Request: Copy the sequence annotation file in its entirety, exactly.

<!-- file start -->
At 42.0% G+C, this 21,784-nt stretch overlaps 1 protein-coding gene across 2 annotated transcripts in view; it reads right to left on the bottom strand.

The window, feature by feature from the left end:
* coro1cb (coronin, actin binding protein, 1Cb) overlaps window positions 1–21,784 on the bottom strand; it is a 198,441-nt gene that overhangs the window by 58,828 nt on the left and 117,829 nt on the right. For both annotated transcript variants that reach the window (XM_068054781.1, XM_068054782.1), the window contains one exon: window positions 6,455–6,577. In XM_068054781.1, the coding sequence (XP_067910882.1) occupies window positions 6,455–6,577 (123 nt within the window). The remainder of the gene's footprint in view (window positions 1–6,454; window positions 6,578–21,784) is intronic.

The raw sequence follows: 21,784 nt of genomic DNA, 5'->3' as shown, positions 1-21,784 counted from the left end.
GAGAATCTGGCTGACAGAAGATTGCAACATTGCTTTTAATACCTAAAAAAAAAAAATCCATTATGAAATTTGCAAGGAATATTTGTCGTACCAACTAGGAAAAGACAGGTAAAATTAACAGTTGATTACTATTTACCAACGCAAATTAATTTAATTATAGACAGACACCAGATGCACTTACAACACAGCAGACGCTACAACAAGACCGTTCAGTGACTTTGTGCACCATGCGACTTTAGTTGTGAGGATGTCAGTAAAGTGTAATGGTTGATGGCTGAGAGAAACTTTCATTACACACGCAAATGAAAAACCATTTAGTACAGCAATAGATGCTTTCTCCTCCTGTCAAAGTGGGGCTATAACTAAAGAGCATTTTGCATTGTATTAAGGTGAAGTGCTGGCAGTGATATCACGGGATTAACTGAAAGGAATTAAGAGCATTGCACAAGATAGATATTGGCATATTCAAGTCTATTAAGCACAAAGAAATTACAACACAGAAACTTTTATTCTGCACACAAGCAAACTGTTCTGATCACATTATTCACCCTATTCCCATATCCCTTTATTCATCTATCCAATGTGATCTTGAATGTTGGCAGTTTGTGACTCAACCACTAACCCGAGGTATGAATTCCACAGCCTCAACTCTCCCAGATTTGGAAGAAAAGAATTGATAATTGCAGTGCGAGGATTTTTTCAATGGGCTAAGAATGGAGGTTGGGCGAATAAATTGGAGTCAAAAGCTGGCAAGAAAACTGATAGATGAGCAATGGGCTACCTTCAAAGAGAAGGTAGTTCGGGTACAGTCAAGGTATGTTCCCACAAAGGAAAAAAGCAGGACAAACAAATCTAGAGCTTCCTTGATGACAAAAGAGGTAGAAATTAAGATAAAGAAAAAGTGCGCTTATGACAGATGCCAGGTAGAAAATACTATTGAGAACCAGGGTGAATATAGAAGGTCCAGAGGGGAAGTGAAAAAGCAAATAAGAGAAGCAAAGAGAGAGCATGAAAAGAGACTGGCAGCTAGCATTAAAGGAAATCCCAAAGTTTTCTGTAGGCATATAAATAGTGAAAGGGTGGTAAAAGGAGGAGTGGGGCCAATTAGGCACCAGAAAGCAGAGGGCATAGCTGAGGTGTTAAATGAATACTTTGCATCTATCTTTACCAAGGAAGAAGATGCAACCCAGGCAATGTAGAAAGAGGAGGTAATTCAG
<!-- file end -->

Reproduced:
At 42.0% G+C, this 21,784-nt stretch overlaps 1 protein-coding gene across 2 annotated transcripts in view; it reads right to left on the bottom strand.

The window, feature by feature from the left end:
* coro1cb (coronin, actin binding protein, 1Cb) overlaps window positions 1–21,784 on the bottom strand; it is a 198,441-nt gene that overhangs the window by 58,828 nt on the left and 117,829 nt on the right. For both annotated transcript variants that reach the window (XM_068054781.1, XM_068054782.1), the window contains one exon: window positions 6,455–6,577. In XM_068054781.1, the coding sequence (XP_067910882.1) occupies window positions 6,455–6,577 (123 nt within the window). The remainder of the gene's footprint in view (window positions 1–6,454; window positions 6,578–21,784) is intronic.

The raw sequence follows: 21,784 nt of genomic DNA, 5'->3' as shown, positions 1-21,784 counted from the left end.
GAGAATCTGGCTGACAGAAGATTGCAACATTGCTTTTAATACCTAAAAAAAAAAAATCCATTATGAAATTTGCAAGGAATATTTGTCGTACCAACTAGGAAAAGACAGGTAAAATTAACAGTTGATTACTATTTACCAACGCAAATTAATTTAATTATAGACAGACACCAGATGCACTTACAACACAGCAGACGCTACAACAAGACCGTTCAGTGACTTTGTGCACCATGCGACTTTAGTTGTGAGGATGTCAGTAAAGTGTAATGGTTGATGGCTGAGAGAAACTTTCATTACACACGCAAATGAAAAACCATTTAGTACAGCAATAGATGCTTTCTCCTCCTGTCAAAGTGGGGCTATAACTAAAGAGCATTTTGCATTGTATTAAGGTGAAGTGCTGGCAGTGATATCACGGGATTAACTGAAAGGAATTAAGAGCATTGCACAAGATAGATATTGGCATATTCAAGTCTATTAAGCACAAAGAAATTACAACACAGAAACTTTTATTCTGCACACAAGCAAACTGTTCTGATCACATTATTCACCCTATTCCCATATCCCTTTATTCATCTATCCAATGTGATCTTGAATGTTGGCAGTTTGTGACTCAACCACTAACCCGAGGTATGAATTCCACAGCCTCAACTCTCCCAGATTTGGAAGAAAAGAATTGATAATTGCAGTGCGAGGATTTTTTCAATGGGCTAAGAATGGAGGTTGGGCGAATAAATTGGAGTCAAAAGCTGGCAAGAAAACTGATAGATGAGCAATGGGCTACCTTCAAAGAGAAGGTAGTTCGGGTACAGTCAAGGTATGTTCCCACAAAGGAAAAAAGCAGGACAAACAAATCTAGAGCTTCCTTGATGACAAAAGAGGTAGAAATTAAGATAAAGAAAAAGTGCGCTTATGACAGATGCCAGGTAGAAAATACTATTGAGAACCAGGGTGAATATAGAAGGTCCAGAGGGGAAGTGAAAAAGCAAATAAGAGAAGCAAAGAGAGAGCATGAAAAGAGACTGGCAGCTAGCATTAAAGGAAATCCCAAAGTTTTCTGTAGGCATATAAATAGTGAAAGGGTGGTAAAAGGAGGAGTGGGGCCAATTAGGCACCAGAAAGCAGAGGGCATAGCTGAGGTGTTAAATGAATACTTTGCATCTATCTTTACCAAGGAAGAAGATGCAACCCAGGCAATGTAGAAAGAGGAGGTAATTCAG